Snap-On teamed up with CRKT and Ken Onion to develop a shop knife that’s not afraid to get itself into applications that your nicer EDC’s would rather not find themselves in. The Snap-On Rave is built to work in a shop and be as tough as the pros that are also working there. We got a couple of these in, so I have the opportunity to work with our Managing Editor to get a broader perspective on this tough little tool box knife.
What’s the difference between an EDC and a shop or tool box knife? Your typical EDC is going to find itself opening boxes, cutting or slicing various light materials throughout the day, and likely having some defensive carry features. A shop knife gets to do the dirty work. It cleans corrosion away from battery terminals. It strips wire. It cuts boxes apart for recycling. It does the things that would make your wife cringe if she saw what you did to it. So what should we expect from Snap-On’s latest shop knife?
Snap-On Rave Materials and Build Quality
It starts with 1.4116 blade material that rates 55 – 57 on the HRC hardness scale. This isn’t one of the super steels, but it is known for its corrosion resistance. It’s a pretty tough blend, which is great for the shop. On the other hand, edge retention is not one of its strong suits, so know that you’ll have to sharpen it more often than the 8Cr13MoV that CRKT likes to use. There is a slight bit of play in the blade. It’s not enough to turn us off from using the Snap-On Rave, but it bears mentioning.
A glass filled nylon handle surrounds the liner lock. This offers an excellent gripping surface. Again, it’s not as pretty as a titanium or G10 handle, but you’ll have a secure grip. The rubber ridges also add to the security of the grip. CRKT and Snap-On do their best to make an attractive design out of the classic black and Snap-On red. We decided that the straight black and black with red ridges are our favorites, but this is simply preference.
Snap-On Rave Design and Performance
The Snap-On Rave is a brute of a knife. It’s a stubbier design that offers a really natural and comfortable three finger grip. Jimping on the spine is perfectly placed for your thumb to support the cut with a natural feel. It’s pretty clear that Ken Onion designed the Snap-On Rave with a natural, comfortable working grip in mind.
There’s no bearing system or spring assist on this knife, so it’s understandably a little tougher to deploy than other knives we’ve reviewed from CRKT. For a non-bearing system, it does quite well though. You’ll need just a slight wrist flick to help the deployment.
We found the flipper to be tough on our fingers. It’s a little short and seems to put more pressure on the forefinger than usual. If you constantly flip your knife open over and over again while talking on the phone or just as a habit, you’ll notice the flipper pretty quickly. The finish has worn out a little already on mine. It’s not as noticeable on Kenny’s model at this point. Considering we’ve only had the knives about a month, we’re little surprised to be showing bare metal there. I’m not too concerned about considering the corrosion resisting character of this steel blend.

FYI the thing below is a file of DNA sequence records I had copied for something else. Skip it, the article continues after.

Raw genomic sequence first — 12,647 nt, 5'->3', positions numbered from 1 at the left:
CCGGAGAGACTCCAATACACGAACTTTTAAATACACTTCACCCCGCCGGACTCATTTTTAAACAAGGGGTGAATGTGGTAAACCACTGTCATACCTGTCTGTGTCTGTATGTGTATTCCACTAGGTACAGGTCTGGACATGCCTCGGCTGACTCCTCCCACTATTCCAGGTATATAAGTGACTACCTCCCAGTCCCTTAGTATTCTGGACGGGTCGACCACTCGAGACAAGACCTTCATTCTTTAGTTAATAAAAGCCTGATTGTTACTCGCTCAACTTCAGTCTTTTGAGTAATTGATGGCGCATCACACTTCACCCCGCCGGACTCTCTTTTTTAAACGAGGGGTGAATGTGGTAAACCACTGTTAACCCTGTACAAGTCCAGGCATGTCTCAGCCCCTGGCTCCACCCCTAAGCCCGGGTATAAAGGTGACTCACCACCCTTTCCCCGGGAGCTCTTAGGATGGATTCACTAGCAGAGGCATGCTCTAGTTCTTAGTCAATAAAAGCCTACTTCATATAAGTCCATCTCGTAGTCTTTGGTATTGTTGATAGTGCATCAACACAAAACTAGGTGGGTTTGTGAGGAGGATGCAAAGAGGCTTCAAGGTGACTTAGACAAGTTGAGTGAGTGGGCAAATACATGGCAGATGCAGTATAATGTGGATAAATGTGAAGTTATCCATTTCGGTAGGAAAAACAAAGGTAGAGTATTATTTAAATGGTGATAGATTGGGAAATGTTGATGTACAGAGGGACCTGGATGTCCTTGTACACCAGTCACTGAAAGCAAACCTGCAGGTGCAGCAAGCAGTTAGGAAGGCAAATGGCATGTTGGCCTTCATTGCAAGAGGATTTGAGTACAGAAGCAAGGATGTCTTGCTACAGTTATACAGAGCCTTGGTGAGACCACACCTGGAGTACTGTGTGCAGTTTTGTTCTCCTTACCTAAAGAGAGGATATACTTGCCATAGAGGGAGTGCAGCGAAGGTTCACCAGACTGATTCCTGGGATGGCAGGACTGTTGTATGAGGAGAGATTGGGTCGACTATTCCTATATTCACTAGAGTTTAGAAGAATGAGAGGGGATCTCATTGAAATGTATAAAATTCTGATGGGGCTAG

The liner lock is a bit thinner than what we’re used to. It fully slides over on deployment, so there’s little risk of failure.
The blade is less than 2-1/2″ on the Snap-On Rave. You’ll be good to go in areas where blade length restrictions are in place. The stubby nature really helps get some leverage behind it for abusive tasks as well as getting it into some tight areas. There’s a slight amount of blade play, but it shouldn’t affect function.
The drop point design is great for slicing applications, stripping wire, cleaning out gunk, and other general purpose uses. It’s not going to be as good as a clip point for piercing, but it’s going to have a much stronger tip.
There’s only one tip-down clip position here. Since there’s really no defensive carry applications that the Snap-On Rave is designed for, this isn’t a big deal. The clip is deep carry, exposing very little of the knife. It’s strong enough that you won’t have to worry about it coming out accidentally. Unless you’re like Kenny. He has a habit of catching his EDC on wall edges and banisters, bending out the clip. It opens wide enough on the end to easily accommodate clipping on thicker work pants.
Snap-On Rave Specifications
- Overall Length: 5.93″
- Blade Length: 2.36″
- Weight: 3.7 ounces
- Blade Material: 1.4116 Stainless Steel
- HRC Hardness Rating: 55-57
- Finish: Black
- Grind: Flat
- Style: Drop Point
- Edge: Plain
- Deployment: Manual Flipper
- Handle Material: Glass Filled Nylon
- Locking Mechanism: Liner
- Clip Positions: 1, Tip Down
The Snap-On Rave from CRKT and Ken Onion makes a great little shop or tool box knife. There are some trade offs from what you expect in a typical EDC, but it’s a brute that is built to take some abuse. We love the natural feel in our hands of the design. Considering the applications it’s designed for, we really like the handle. The grip is secure and the clip holds solidly. The short, thick blade really lets us get some leverage behind what we’re cutting. Unless they’re going to price this between $30 and $40, it would be great to see a bearing system deployment and higher grade blade steel.
Kenny and I both have found a place in our tool boxes for the Snap-OnRave to live. If you’re looking for a typical every day carry to get light tasks done, you probably want to look at something else. If you’re looking for a tough, dedicated shop knife, the Snap-On Rave is a good option.
At this time, Snap-On has not returned our request for a retail price that you can expect to pay and their website isn’t showing the Rave. We’ll get the review updated just as soon as they do.